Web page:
How Intermittent Fasting Eliminated My Insomnia + Helped Me Lose Weight Effortlessly

mbg Contributor By Leigh Weingus
mbg Contributor
Leigh Weingus is a New York City based freelance journalist writing about health, wellness, feminism, entertainment, personal finance, and more. She received her bachelor’s in English and Communication from the University of California, Davis.
How Intermittent Fasting Eliminated My Insomnia + Helped Me Lose Weight Effortlessly

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When I first heard people were intermittent fasting to lower inflammation, prevent disease, and lose weight, I was horrified. A perpetual snacker, I love nothing more than lying in bed with a good book and a bowl of popcorn right up until it's time for my head to hit the pillow. Yes, my sheets are pretty crumb-prone, in case you're wondering.

I couldn't fathom going 12 (much less 16 or 20) hours without eating. Surely there had to be another way to get these health benefits! But as I did more research, I started to think intermittent fasters were on to something. I've always been a little alarmed by how desperately I feel like I need food. Logically I know I'll survive if I don't have my green smoothie within half an hour of waking up—truth be told, I'm not even that hungry yet—but my brain has a hard time getting there. Plus, eating late at night had started bothering my stomach and keeping me up at night. As a lifelong insomniac, I wasn't exactly thrilled with this development.

In early February, I decided to give intermittent fasting a try. For one month, I told myself, I would fast for 15 hours every day—my last meal would be at 8 p.m. and my first meal would be at 11 a.m. Six months later, I'm still doing it. Here's why.

I feel less desperation surrounding food.

Hunger and I don't go together well. As a kid, the second I felt a hunger pang strike I would head straight for the cookie jar, and as I became more health-conscious in my 20s that cookie jar started looking more like an almond butter jar. Regardless of my jar of choice, I was never far from food.

What I realized when I started fasting was that a lot of that desperation is mental. I'm actually not all that prone to blood sugar crashes, it's just the idea that one could happen that scares me. Lo and behold, waiting a few hours to eat in the morning hasn't been a big deal at all.


I gained greater self-control.

Regular fasting has given me mental strength that I can now apply to other tasks in my life. For example, when I feel the urge to scroll through my Instagram feed instead of finishing a project at work, I remind myself that if I can resist those late-night vegan ice cream sessions, I can probably push through my work as well.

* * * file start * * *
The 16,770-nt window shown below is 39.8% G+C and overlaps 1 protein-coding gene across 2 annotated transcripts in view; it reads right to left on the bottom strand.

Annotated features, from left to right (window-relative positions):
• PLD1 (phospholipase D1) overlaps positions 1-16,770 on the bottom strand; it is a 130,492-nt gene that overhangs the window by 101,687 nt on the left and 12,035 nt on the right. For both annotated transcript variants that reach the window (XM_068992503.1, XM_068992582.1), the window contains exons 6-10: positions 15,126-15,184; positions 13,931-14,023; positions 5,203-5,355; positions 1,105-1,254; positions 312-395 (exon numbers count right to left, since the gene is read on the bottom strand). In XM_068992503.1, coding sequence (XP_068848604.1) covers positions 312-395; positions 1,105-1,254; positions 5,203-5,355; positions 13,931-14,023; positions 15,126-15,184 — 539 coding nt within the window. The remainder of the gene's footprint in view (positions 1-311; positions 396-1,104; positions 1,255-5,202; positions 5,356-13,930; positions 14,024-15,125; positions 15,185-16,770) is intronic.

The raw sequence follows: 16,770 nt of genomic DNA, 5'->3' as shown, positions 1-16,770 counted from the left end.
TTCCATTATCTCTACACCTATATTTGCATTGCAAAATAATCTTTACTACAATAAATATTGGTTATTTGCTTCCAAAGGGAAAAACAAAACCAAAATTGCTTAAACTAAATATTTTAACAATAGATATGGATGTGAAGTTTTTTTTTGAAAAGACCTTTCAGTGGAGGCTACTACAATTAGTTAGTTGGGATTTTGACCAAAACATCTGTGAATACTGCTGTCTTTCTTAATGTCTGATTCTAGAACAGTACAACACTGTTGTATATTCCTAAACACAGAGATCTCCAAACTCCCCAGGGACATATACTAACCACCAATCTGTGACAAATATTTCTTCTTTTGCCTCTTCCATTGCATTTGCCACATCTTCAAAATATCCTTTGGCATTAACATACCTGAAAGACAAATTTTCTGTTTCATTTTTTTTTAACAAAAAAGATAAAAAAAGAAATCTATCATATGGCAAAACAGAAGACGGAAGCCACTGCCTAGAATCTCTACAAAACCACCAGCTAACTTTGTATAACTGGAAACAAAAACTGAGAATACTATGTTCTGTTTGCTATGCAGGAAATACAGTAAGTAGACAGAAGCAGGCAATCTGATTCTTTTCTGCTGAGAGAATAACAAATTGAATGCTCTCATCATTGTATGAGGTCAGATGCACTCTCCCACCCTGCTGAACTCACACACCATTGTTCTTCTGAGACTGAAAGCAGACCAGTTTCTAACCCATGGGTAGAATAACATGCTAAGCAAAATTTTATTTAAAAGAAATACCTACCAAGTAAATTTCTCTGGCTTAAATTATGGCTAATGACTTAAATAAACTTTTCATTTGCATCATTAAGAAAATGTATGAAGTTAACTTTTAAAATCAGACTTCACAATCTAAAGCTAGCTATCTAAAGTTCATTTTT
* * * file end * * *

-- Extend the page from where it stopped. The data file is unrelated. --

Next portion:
I save time in the morning.

I've always been someone who prepares her breakfast the night before, but before I started fasting I ate it at home. This took about 15 minutes from start to finish, which never seemed like a huge deal. But since eating my breakfast at my desk while catching up on emails and reading the news, I have 15 extra minutes at my disposal before work that I can use to sleep, meditate, or do a short yoga flow. That's what I call a win.


My workouts are stronger.

The idea of falling asleep and going to work on an empty stomach never sounded pleasant, but the concept of exercising on an empty stomach flat-out terrified me. Where would I get my strength if it wasn't from food?!

While I don't usually exercise in a fasted state because I prefer evening workouts, when I do getting a morning run or cycling class in, they're some of my best workouts ever. I don't consider myself an elite athlete by any stretch of the imagination, but Dr. Dominic D'Agostino, Ph.D., B.S. at USF health, says that some of them find that their best performances are after 16- or even 20-hour fasts. "Cognitively, people tend to feel more lucid and focused," he says. "The more frequently you fast, the easier it gets and the more benefits you'll derive from it."

I sleep better.

Just as we sleep better when we power down our electronics and spend some time relaxing before bed, our digestives systems need a little bit of time to wind down before going into sleep mode. While I know there's a lot of science to back this up, for years I refused to get behind it. Wasn't it worse if my stomach was growling?

Truth be told, my stomach never growled much in the late hours of the night, and once I made 8 p.m. my food cutoff time I started falling asleep more quickly and sleeping through the night. Of all the positive changes I've seen since I started fasting, this one is probably my favorite.


Yes, I've lost weight.

While I didn't have weight loss in mind when I started fasting, only two weeks after I started I noticed my pants were looser. It seemed to plateau after that, but I don't mind—I'm already at a healthy weight. I've kept that small amount of pre-fasting weight off, despite the fact that I fall off from time to time. Because yes, that definitely happens (if you don't have late-night pizza once in a while, are you really living?), but I don't beat myself up. I drink a glass of water, go to sleep, and try again the next day.

Intrigued? Read up on how intermittent fasting can heal your gut.

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